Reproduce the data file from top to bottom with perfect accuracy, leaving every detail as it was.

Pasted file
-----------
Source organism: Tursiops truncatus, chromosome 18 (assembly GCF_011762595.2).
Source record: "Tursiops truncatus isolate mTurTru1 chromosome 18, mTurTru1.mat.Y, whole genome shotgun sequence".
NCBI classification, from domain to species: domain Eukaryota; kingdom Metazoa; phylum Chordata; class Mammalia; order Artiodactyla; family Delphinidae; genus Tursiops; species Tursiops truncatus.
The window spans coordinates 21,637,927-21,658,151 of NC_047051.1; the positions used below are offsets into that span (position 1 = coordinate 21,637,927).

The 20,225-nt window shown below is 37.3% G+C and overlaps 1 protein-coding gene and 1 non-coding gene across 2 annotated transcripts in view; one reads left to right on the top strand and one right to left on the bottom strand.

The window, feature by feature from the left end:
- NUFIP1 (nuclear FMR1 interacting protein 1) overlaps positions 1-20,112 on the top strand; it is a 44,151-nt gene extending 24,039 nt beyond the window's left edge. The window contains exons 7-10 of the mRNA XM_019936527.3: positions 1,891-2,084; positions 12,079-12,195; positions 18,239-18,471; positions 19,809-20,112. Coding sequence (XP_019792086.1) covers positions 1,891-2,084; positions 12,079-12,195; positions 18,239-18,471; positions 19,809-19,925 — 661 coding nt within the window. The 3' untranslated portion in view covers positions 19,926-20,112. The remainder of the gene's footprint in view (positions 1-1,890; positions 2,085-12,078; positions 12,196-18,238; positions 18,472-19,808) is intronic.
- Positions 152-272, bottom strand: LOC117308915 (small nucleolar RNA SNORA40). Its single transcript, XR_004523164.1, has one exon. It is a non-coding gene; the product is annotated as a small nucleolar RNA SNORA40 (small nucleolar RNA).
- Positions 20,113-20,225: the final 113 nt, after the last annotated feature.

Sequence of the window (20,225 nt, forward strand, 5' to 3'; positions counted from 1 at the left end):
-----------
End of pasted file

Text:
Source organism: Tursiops truncatus, chromosome 18 (assembly GCF_011762595.2).
Source record: "Tursiops truncatus isolate mTurTru1 chromosome 18, mTurTru1.mat.Y, whole genome shotgun sequence".
NCBI classification, from domain to species: domain Eukaryota; kingdom Metazoa; phylum Chordata; class Mammalia; order Artiodactyla; family Delphinidae; genus Tursiops; species Tursiops truncatus.
The window spans coordinates 21,637,927-21,658,151 of NC_047051.1; the positions used below are offsets into that span (position 1 = coordinate 21,637,927).

The 20,225-nt window shown below is 37.3% G+C and overlaps 1 protein-coding gene and 1 non-coding gene across 2 annotated transcripts in view; one reads left to right on the top strand and one right to left on the bottom strand.

The window, feature by feature from the left end:
- NUFIP1 (nuclear FMR1 interacting protein 1) overlaps positions 1-20,112 on the top strand; it is a 44,151-nt gene extending 24,039 nt beyond the window's left edge. The window contains exons 7-10 of the mRNA XM_019936527.3: positions 1,891-2,084; positions 12,079-12,195; positions 18,239-18,471; positions 19,809-20,112. Coding sequence (XP_019792086.1) covers positions 1,891-2,084; positions 12,079-12,195; positions 18,239-18,471; positions 19,809-19,925 — 661 coding nt within the window. The 3' untranslated portion in view covers positions 19,926-20,112. The remainder of the gene's footprint in view (positions 1-1,890; positions 2,085-12,078; positions 12,196-18,238; positions 18,472-19,808) is intronic.
- Positions 152-272, bottom strand: LOC117308915 (small nucleolar RNA SNORA40). Its single transcript, XR_004523164.1, has one exon. It is a non-coding gene; the product is annotated as a small nucleolar RNA SNORA40 (small nucleolar RNA).
- Positions 20,113-20,225: the final 113 nt, after the last annotated feature.

Sequence of the window (20,225 nt, forward strand, 5' to 3'; positions counted from 1 at the left end):